How do politicans juggle work and fatherhood?
Politics has never had a reputation of being family-friendly, but a number of our TDs and senators have been finding out the hard way that combining their job with their duties as a dad is a never-ending juggling act. As the Dáil and Seanad get back to business after the summer break, we ask some of them how they make it work – and why they wouldn't have it any other way.
'MY JOB IS A LOT LIKE RUNNING A BUSINESS'
Fine Gael TD
Father of four
Damien English lives in Meath with his wife Laura and their children Harvey (4), Karla (2) and twins Andrea and Darcie (four months). He's been a Fine Gael TD for Meath West since 2002.
When he was first elected to the Dáil, Damien was single and childless. Life now with four kids under four is very different.
"We get through about a hundred nappies a week," he laughs. "Things are fairly hectic. I'm very hands-on with the kids, so I'm always trying to fit the job in around that. Tuesdays, Wednesdays and Thursdays I would be up in Dublin at the Dáil and I could be working day and night. The other days, I'd be working in Meath. But if I can at all, I try to get home for the evening rush. Feeding four kids can be fairly manic!
"I think my job is a lot like running a business," Damien continues. "I make calls and check emails on the move. I've just developed better time-management skills.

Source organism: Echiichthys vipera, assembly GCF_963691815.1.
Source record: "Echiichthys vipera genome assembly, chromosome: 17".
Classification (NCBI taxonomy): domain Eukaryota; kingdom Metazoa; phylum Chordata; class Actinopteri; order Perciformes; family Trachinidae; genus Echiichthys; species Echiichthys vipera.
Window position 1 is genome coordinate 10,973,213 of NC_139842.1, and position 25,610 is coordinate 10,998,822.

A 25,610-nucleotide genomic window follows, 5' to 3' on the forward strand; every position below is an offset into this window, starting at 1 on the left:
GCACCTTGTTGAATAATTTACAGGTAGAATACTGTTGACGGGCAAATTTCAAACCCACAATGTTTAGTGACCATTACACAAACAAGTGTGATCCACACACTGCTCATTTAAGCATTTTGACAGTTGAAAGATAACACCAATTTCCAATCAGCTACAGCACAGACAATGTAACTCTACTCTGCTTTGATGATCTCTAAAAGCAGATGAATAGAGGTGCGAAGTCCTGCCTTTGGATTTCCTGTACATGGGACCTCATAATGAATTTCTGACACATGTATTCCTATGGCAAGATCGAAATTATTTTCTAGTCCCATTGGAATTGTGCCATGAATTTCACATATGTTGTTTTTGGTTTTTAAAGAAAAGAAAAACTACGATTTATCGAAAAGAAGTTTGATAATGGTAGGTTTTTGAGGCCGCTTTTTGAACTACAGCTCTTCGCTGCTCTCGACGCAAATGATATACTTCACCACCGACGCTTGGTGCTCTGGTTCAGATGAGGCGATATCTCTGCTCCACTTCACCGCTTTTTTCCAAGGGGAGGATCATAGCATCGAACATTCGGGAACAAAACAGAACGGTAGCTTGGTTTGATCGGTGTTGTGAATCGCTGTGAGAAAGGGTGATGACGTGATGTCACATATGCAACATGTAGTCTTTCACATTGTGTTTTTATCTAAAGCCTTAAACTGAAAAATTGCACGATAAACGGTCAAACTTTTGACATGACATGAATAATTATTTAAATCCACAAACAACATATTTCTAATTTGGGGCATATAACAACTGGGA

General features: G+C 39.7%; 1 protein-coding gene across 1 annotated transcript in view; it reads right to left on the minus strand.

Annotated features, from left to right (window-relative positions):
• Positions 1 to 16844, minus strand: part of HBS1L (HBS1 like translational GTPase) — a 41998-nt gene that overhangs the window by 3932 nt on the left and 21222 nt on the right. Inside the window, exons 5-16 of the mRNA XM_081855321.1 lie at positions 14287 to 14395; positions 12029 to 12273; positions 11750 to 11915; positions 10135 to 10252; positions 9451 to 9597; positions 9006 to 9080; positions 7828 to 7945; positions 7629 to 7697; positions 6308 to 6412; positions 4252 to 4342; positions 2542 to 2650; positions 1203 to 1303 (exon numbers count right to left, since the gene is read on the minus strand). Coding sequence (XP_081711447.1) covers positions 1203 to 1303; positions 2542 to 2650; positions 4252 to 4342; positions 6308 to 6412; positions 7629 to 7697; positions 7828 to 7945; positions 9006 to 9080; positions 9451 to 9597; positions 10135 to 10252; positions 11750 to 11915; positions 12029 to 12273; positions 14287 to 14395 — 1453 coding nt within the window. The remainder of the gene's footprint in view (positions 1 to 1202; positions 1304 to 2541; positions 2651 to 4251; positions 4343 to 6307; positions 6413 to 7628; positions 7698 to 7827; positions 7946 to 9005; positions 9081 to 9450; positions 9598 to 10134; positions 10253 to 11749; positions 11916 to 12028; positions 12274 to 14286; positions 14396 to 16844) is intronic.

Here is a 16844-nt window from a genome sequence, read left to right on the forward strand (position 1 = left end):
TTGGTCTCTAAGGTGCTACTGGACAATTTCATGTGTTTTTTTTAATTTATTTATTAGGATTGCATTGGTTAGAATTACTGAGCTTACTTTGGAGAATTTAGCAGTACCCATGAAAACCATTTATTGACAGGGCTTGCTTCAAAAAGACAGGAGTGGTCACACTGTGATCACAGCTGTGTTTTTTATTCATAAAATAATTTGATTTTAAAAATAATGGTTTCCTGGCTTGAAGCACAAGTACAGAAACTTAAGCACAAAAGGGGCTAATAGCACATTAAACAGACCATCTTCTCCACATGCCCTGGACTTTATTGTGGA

"Even with four mad kids, you'd hope to have them down and asleep by 9pm, so I can catch up on work then, too."
Damien goes out of his way to make sure he doesn't miss big events like birthdays, and treats weekends as family time. "I try to keep Sundays free from work," he says. "I bring them to various fairs, and swimming is a big hit with the older two."
He explains to his children why he's sometimes not around, but keeps it simple. "Everything I do is 'a meeting', so they know that," he says. "They've been up to the Dáil and they know I have an office in Navan. Sometimes Harvey will ask why I have to go to work and I just tell him it's a fact of life. I have to earn money to pay the bills.
"I always make a point of being there at breakfast'' continues Damien. "When I first started in the Dáil, I might have stayed in Dublin some nights, but now I always try to get home."
"When I finish up in politics at some stage, I always say I might get a career in logistics or time-management," he laughs. "But it's all great. It's hectic, but it's great."
'IT'S AS DIFFICULT FOR FATHERS AS MOTHERS'